The recent debacles experienced by Netflix, Bank of America, and Verizon all make it apparent that the old adage ”buyer beware” is beginning to give way to “seller take care.” Each of these companies very publicly reversed course in 2011 after announcing decisions that displeased their customers.
Technology-fueled people power, years in the making, has come of age.
Netflix’s July decision to dramatically raise prices and its September announcement of a (short-lived) plan to split its DVD and streaming packages into separate services were both unmitigated disasters for the company, resulting in a 75% decline in its stock price and a loss of over 800,000 subscribers. Although “the social media cries were nearly deafening,” it doesn’t seem that there was any organized effort to punish Netflix for its less-than-stellar efforts to “improve” its customers’ experience.
The same cannot be said, however, for Bank of America and Verizon. Take for example, this email message from Molly Katchpole at Change.org:
Molly again, with huge news:
Verizon just announced that it’s not going to charge customers a fee to pay our bills online.
Two nights ago, I started a petition on Change.org telling Verizon that it can’t nickel and dime customers like me with new fees. Within hours, more than 130,000 of us signed the petition. (Thanks, by the way — you’re amazing!)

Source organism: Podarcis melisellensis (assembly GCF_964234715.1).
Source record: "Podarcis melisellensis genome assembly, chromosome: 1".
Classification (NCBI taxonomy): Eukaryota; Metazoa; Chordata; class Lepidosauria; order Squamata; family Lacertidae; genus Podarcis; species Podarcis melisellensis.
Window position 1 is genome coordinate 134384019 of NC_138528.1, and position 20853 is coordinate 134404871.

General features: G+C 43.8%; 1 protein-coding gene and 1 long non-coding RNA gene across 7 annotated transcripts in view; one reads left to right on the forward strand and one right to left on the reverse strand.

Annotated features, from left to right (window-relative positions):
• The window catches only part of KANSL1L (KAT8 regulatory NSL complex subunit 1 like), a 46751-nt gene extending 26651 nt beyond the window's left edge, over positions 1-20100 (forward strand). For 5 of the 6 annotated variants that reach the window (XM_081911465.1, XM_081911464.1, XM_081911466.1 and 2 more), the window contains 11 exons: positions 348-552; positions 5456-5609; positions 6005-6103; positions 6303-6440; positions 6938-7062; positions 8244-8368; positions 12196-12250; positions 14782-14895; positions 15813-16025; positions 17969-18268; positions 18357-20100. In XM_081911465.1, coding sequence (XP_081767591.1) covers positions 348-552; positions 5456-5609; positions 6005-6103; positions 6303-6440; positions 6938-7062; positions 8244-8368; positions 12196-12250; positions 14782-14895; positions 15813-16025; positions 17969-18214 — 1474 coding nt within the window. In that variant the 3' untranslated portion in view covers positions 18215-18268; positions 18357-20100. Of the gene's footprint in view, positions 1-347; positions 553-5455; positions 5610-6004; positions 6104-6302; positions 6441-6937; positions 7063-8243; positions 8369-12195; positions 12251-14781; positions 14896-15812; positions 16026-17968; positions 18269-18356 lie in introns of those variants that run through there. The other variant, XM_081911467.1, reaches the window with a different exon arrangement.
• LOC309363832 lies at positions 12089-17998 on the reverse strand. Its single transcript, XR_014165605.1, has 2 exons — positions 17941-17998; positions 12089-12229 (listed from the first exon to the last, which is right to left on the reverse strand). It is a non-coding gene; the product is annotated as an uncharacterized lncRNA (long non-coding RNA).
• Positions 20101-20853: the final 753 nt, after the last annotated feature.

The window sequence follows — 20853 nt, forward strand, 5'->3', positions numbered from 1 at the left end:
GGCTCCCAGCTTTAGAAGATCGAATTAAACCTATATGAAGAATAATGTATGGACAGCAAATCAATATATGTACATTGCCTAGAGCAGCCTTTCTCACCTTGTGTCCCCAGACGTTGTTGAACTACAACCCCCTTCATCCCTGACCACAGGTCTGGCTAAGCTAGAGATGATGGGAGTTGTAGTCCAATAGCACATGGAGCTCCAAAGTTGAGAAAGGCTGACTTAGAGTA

It took months of hard work to get Bank of America to drop its $5 debit card fee, but Verizon backed down in less than 24 hours. Turns out people like you and me are getting more powerful by the day.
Congrats, and happy New Year!
P.S. The Change.org team asked me to remind you that it’s super easy to change something in your community. You can start your own petition in about 2 minutes – just click here. (Seriously, you should do it. Do it!)
As I was saying, seller take care.
Recent media coverage of the financial woes of companies like Bank of America and Goldman Sachs (see, for example, coverage from the Wall Street Journal and New York Times) often misses an important point – almost certainly part of their current troubles can be traced to their “less than worthy” behavior in the past.
- Bank of America’s undistinguished record as an employer, seller and steward – we assigned it a “C” on the Good Company Index® – has done little to earn the loyalty of its customers.
- Goldman Sachs well-documented (and penalized) money-making-schemes – that put its own interests ahead of its client – is also not a formula for earning customer support in tough times.
These firms’ focus on being big and dominant – some might call it “greed” – has caused them to lose focus on their fundamental reason for being, which is to create value for customers and society.
They are now paying the price for losing sight of that.